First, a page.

Endorsements heat up race for City Commission Seat 1
By St. Clair Murraine
Outlook staff writer
With less than a month before the primary election day, the race for Seat 1 on the Tallahassee City Commission is heading into the final stretch with the two frontrunners garnering some key endorsements.
While questions remain about the status of Jermaine Miller and college freshman William Moore not having a strong wind at his back, incumbent Elaine Bryant and challenger Jack Porter are running an intense race for the seat that Bryant has had for a little more than 18 months
Until recent weeks, it seemed that the COVID-19 pandemic could take all normalcies out of the race. Then, the endorsements started coming in for both candidates who have taken their campaign up a notch from social media to adding street signs.
However, the endorsements they’ve received could weigh heaviest in determining the voters’ choice, said Hans Hassell, a FSU instructor who holds a PhD in political science. He is author of “The Party’s Primary: Control of Congressional Nominations.”
The kinds of endorsements that Bryant and Porter have been getting seemingly have tightened up the race in recent weeks.
Bryant has the backing of recognizable names like former city manager Anita Favor and civil rights attorney Benjamin Crump, along with Rev. Joseph Wright, pastor at Jerusalem Missionary Baptist Church.
“Commissioner Bryant is highly qualified to represent all of Tallahassee. She is a person of great integrity and intellect,” Crump said. “She will be a fierce advocate for social justice, economic equality and helping disadvantaged neighborhoods. We can trust Commissioner Bryant.”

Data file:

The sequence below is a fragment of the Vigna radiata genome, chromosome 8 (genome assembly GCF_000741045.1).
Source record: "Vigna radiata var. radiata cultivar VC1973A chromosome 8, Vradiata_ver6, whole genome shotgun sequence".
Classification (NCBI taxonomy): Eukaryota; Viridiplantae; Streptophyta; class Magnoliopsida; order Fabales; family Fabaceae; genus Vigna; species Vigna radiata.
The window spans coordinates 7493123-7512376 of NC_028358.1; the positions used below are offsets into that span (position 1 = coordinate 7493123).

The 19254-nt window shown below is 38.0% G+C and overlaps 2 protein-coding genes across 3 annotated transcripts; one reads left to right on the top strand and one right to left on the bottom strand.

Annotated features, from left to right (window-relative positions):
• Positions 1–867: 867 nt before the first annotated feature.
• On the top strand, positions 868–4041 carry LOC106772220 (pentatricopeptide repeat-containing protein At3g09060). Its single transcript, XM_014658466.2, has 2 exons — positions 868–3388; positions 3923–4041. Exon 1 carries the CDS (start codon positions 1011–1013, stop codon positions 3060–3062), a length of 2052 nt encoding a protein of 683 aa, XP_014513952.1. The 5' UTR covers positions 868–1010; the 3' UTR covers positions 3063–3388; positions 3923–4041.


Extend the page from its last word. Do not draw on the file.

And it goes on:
Current city Commissioner Jeremy Matlow and Leon County Commissioner Bill Proctor are among those who have thrown their support behind Porter, along with former city commissioner Nancy Miller.
Both also have been endorsed by community leaders – Southside advocate Christic Henry for Bryant and Delaitre Hollinger, former president of the local NAACP, for Porter.
Hollinger said he was impresses by Porter several years ago when he met her while conducting a tour of Frenchtown.
“As a fifth-generation Tallahasseean and strong advocate for our neighborhoods, smart growth, historic preservation, and equality for all,” Hollinger said, “I wholeheartedly endorse (Porter) for City Commission.”
The cross section of backers doesn’t surprises Hassell, since as much is expected when endorsements become a part of a campaign.
“It is a signal within the political network that this person is somebody that you can trust,” Hassel said, explaining how influential individuals or organizations’ backing could be. “It adds legitimacy to the candidacy of that particular individual within that particular network.”
While the race for the municipal commission seat is non-partisan, Hassell believes that party affiliation makes a difference. His studies include work on how parties determine the field of candidates and control the outcomes of political primaries and nominations for the US House and Senate.
Political candidates’ reliance on endorsements goes back to the 1940s, Hassell said. Obviously, they’re more commonplace today.
“Sometimes they are more formal and made a bigger deal than other times, but a lot of times these endorsements are grandiose public demonstrations or they are done behind the scene,” Hassell said. “They’ve been a part of this (political) process for a long time.”
An informal breakdown of the endorsements indicates that both Bryant and Porter are making a solid run for the African American vote. That much is obvious from the backing of Favors and Proctor, whose district includes the heavily Black populated Southside of Tallahassee.